In June 2011 the French Ecological Society has supported a conference on Evolutionary Rescue hosted in Montpellier. The aim of this conference was to synthesize recent advances improving our understanding of the role of evolutionary mechanisms in species responses to global change and of how these mechanisms may affect biodiversity patterns.

The video of this conference will be realeased online on our website during the month of october 2011 (one topic every week). The video are open to comments and we hope you will participate to this very original experience of « virtual » conference by posting your questions. The authors will try to respond online, this is a unique opportunity to bring the scientific discussion beyong the limit of a one day conference !

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Please post your comments in the « Ecrire un commentaire » section at the end of this page. Make clear in your question to what talk you are refering to.

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Topic two: Migration, plasticity and adaptation

Mark Kirkpatrick (University of Texas, USA)

The evolution of a species’ range by beneficial mutations 


Andrew Gonzalez (McGill University, Canada)

Range Shift and Evolutionary Rescue in a Deteriorating Environment. 

Global environmental change is causing unprecedented rates of population extirpation, giving rise to concern that the rate of environmental change may exceed the capacity of populations to adapt. I will present experimental results that show the conditions required for evolutionary rescue to prevent range collapse and extinction across many, potentially interconnected populations. Ecological and evolutionary theory predicts a variety of different range dynamics following environmental change, including range collapse, expansion, and directional shifts, but although some field evidence exists these predictions have remained untested by experiment. We used high-throughput, robot-based, technology to track the eco-evolutionary dynamics of model species’ ranges composed of many populations, with and without dispersal, during environmental deterioration. Range adaptation and persistence was favored by local dispersal and gradual deterioration. Adaptation to an episode of abrupt and severe environmental stress was greatest in ranges that had previously experienced environmental deterioration and dispersal. Evolutionary rescue in response to abrupt change occurred at the level of the population and the range. Adaptation was surprisingly frequent and rapid in small peripheral populations, a result we believe requires theoretical analysis. These results demonstrate the importance of evolutionary dynamics for range persistence and adaptation following environmental deterioration.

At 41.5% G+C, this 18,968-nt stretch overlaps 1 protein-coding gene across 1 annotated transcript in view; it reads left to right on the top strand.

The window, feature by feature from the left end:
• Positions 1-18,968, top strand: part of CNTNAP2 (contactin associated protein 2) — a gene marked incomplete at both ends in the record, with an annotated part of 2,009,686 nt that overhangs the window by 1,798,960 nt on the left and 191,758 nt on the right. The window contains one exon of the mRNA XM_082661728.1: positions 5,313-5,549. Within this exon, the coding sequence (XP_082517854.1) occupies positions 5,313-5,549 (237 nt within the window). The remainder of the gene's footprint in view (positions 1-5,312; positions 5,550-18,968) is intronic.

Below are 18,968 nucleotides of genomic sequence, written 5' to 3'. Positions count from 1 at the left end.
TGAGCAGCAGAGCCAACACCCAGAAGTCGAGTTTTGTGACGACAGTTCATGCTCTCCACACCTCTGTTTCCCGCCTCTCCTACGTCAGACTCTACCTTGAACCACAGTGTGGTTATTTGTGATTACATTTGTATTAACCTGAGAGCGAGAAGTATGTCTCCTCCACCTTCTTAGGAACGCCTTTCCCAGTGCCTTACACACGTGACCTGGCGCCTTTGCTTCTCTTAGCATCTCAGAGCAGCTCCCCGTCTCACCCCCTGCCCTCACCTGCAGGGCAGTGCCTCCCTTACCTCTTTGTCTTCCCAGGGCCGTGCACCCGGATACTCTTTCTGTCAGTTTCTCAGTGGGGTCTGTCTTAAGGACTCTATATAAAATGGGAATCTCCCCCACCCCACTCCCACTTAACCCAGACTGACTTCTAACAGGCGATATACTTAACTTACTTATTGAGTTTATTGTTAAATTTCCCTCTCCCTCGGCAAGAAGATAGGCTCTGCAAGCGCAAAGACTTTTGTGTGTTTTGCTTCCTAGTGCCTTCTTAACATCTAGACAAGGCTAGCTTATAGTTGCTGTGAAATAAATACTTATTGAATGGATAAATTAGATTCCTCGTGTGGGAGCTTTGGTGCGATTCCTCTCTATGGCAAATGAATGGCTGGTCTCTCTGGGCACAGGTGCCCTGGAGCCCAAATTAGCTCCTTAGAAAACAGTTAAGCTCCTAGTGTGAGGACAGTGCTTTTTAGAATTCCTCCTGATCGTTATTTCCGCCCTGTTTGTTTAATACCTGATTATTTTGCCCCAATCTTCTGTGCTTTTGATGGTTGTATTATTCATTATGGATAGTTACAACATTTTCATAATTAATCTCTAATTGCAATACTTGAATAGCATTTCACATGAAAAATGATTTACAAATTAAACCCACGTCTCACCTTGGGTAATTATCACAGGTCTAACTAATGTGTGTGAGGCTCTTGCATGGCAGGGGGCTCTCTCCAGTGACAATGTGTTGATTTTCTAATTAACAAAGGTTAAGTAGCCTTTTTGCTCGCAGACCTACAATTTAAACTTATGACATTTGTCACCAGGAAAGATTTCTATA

Frank Schurr (Potsdam University, Germany) & Katja Schiffers (Grenoble University, LECA, France)

Evolutionary responses to climate change in nature and their demographic consequences 

In this talk, we present two approaches investigating large-scale, eco-evolutionary dynamics of plants exposed to environmental change. The first approach is a landscape-scale, individual-based simulation framework developed to address conceptual questions on the interactive effects of local adaptation, genetic drift and demographic processes on species’ responses to climate change. Two polygenic traits – the level of adaptation to the local environment and to global climate – are considered to control population fitness and to evolve under changing climatic conditions. Systematic variation of the degree of gene flow, selection pressure and habitat fragmentation allows to evaluate under which conditions evolutionary rescue is possible. Secondly, we consider how rates of microevolution over sub-continental scales can be assessed by combining individual-based, eco-evolutionary models with demographic and quantitative genetic data. This approach is exemplified by a model for how the growth period length of boreal trees evolves under global warming. The detailed description of demographic processes in this model also enables one to assess how climate change effects on adult tree mortality and long-distance dispersal by wind might alter the rules of the eco-evolutionary game.

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Organisation : Ophélie Ronce , Nicolas Mouquet and Fadela Tamoune

Institut des Sciences de l’Evolution – CNRS
UMR 5554 – Université de Montpellier II – CC 065
34095 MONTPELLIER Cedex 05

email organisation : evorescu (at)

Conference website.

This event was organized with the help of: